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A U.S. District judge has provided Broadcom with broad wins: The judge provided a permanent injunction against Qualcomm’s ability to sell cellular data chips that were deemed to infringe on Broadcom’s patents. Qualcomm must immediately stop selling WCDMA chips—that’s the technology used in UMTS and HSPA, 3G extensions of GSM—and can continue to sell EVDO chips through Jan. 2009 to customers they were selling products to as of May 29, when the infringement case was decided by jury. Qualcomm faces a mandatory set of royalties for those continued chip sales, and must negotiate with Broadcom for one set of royalties that the judge didn’t proscribe.
Qualcomm will be able to design around this injunction by producing new chips that don’t use the same processes that were found to violate Broadcom’s patents, but it will take a number of months, and leaves them out of the rising HSPA market that AT&T and T-Mobile will be pushing harder on as AT&T completes its faster 3G network and T-Mobile starts its real 3G buildout using frequency purchase at auction several months ago.
Qualcomm takes a step in the interests of worldwide 3G compatibility: The company will release Gobi, a chipset that would allow a laptop computer to connect over either EVDO or HSPA, providing worldwide compatibility, as well as interoperability with both standards within the U.S. This could drive 3G into laptops in high quantities, with manufacturers no longer needing to secure a deal with a particular operator, or have extensive explanations about service issues for their users. Nearly 9m laptop cell modems will ship in 2007, with 2/3rds supporting GSM standards.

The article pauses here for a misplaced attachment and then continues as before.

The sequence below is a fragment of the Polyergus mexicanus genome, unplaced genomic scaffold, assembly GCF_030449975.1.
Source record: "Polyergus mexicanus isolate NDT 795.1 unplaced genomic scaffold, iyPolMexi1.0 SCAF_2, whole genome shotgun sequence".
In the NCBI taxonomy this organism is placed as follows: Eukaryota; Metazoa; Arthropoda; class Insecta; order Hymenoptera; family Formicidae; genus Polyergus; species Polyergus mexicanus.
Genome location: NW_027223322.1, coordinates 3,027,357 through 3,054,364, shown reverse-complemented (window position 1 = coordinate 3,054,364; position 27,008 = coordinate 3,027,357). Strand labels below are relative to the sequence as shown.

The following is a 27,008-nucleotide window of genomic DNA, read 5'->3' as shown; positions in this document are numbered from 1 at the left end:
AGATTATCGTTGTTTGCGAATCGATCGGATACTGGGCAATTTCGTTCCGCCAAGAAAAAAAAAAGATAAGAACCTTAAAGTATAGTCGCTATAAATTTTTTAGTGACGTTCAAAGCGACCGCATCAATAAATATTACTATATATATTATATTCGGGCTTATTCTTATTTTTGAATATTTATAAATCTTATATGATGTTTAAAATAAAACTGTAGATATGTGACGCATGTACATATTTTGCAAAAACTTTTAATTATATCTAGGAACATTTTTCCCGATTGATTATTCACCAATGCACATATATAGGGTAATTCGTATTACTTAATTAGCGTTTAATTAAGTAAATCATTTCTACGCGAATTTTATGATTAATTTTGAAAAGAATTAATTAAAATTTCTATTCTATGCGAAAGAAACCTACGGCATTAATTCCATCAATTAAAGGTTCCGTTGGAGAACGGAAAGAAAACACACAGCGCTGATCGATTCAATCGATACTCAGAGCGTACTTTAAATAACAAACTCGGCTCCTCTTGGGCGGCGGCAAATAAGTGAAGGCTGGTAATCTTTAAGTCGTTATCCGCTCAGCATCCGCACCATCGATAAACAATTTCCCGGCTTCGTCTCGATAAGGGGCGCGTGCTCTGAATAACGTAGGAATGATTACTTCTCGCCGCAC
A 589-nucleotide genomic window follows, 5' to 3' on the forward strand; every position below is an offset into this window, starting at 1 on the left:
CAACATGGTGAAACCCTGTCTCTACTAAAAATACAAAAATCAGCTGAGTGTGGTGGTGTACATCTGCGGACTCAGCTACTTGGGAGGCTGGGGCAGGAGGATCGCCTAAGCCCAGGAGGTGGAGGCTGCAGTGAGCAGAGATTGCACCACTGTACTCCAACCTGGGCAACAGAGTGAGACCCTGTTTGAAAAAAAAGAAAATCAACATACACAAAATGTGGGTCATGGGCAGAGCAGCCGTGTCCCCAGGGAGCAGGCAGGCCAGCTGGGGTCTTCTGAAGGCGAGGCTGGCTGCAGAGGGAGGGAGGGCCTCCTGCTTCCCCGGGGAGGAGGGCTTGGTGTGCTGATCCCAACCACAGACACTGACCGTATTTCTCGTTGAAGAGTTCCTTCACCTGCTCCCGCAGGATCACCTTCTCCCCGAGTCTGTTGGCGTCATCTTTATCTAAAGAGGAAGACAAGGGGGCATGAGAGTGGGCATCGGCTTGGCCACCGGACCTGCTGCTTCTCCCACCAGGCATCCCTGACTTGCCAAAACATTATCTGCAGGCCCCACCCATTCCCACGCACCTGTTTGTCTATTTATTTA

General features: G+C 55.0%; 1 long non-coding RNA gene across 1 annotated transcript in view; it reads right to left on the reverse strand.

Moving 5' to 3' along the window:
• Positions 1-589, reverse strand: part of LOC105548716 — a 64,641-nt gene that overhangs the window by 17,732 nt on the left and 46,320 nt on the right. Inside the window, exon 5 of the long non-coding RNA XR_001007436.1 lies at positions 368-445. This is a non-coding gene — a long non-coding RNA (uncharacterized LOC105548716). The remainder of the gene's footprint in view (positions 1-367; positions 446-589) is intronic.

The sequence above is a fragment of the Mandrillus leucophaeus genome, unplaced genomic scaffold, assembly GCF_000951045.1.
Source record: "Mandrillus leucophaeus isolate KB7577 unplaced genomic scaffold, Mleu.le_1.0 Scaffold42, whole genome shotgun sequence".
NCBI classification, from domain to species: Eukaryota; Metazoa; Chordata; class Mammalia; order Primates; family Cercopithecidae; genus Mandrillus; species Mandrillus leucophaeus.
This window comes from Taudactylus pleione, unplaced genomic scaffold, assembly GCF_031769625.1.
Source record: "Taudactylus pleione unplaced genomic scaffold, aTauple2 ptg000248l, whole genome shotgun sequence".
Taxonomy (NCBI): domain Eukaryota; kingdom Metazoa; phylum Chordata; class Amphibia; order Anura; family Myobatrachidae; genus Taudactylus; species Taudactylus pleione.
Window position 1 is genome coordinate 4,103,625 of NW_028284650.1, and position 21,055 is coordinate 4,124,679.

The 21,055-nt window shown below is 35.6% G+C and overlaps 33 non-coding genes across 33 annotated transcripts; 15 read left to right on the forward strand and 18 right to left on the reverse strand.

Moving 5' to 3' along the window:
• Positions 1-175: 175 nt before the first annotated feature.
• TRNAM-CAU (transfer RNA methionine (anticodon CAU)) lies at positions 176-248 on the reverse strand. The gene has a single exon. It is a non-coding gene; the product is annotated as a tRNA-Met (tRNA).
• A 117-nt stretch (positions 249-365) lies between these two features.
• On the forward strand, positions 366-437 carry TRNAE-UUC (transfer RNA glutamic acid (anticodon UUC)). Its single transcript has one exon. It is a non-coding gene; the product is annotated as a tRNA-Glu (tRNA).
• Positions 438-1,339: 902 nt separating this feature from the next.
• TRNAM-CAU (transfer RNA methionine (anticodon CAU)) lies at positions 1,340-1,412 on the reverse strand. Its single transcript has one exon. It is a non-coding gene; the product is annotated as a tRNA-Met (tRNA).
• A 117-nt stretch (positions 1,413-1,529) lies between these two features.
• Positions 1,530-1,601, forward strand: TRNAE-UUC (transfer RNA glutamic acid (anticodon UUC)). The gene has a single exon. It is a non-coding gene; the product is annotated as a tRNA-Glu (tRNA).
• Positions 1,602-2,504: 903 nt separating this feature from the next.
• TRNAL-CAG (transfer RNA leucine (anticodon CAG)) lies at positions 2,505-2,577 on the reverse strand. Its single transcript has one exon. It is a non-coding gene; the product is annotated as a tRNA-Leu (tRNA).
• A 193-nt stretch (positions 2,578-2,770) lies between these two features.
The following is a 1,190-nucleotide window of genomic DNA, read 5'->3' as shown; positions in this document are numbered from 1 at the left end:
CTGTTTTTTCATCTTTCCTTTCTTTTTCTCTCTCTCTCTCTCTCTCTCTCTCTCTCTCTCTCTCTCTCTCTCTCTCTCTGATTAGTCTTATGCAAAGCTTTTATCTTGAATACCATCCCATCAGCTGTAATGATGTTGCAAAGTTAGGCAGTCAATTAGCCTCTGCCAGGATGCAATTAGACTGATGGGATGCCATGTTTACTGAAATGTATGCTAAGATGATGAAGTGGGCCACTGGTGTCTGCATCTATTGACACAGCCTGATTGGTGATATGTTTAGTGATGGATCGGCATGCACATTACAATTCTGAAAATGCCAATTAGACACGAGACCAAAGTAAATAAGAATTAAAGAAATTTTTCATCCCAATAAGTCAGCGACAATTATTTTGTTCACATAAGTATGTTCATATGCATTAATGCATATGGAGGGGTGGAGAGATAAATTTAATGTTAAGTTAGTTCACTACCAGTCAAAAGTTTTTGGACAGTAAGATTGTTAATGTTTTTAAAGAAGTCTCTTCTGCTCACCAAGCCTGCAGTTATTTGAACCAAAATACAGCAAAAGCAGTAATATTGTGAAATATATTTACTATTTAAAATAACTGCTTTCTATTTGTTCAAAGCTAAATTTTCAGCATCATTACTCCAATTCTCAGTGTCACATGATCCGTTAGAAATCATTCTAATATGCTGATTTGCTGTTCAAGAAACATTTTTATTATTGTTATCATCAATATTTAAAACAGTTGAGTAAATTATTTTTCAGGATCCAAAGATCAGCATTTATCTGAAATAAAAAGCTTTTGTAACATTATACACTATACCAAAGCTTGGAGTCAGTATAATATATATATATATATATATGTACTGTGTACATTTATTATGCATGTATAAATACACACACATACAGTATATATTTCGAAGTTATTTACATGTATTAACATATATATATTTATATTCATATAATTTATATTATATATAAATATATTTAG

Connected with this, carriers need to band together to offer better international roaming. If you’re an AT&T customer, for instance, you can roam to many other countries through partner agreements while using GPRS up to HSPA, but even with monthly subscription plans, you pay a high rate relative to domestic costs, and have low limits on throughput. Carriers like to eke out the maximum dollars from roaming, but with the potential of millions of laptop owners traveling who could use a network but avoid it due to cost, and who have Wi-Fi available at a generally lower cost, operators might need to rethink this high-margin strategy in favor of higher revenues.
AT&T has started to upgrade its network to handle HSUPA—the U being for Uplink meaning upstream—and now has a card that can handle that, too: The Sierra Wireless AirCard 881 LaptopConnect PC Card will support HSUPA speeds that should average between 500 to 800 Kbps as AT&T upgrades its network this fall. HSDPA (downlink or downstream) already offers rates that AT&T cites as between 600 Kbps and 1.4 Mbps, although that 1.4 Mbps figure is closer to a peak rate (they don’t use the word average here). AT&T is deploying 3.6 Mbps HSDPA, while 7.2 Mbps is already available in Europe. Competing 3G networks from Sprint Nextel and Verizon offer comparable speeds on the portions that use EVDO Rev. A, which is an ever-larger majority percentage of both those firms’ networks, reports say.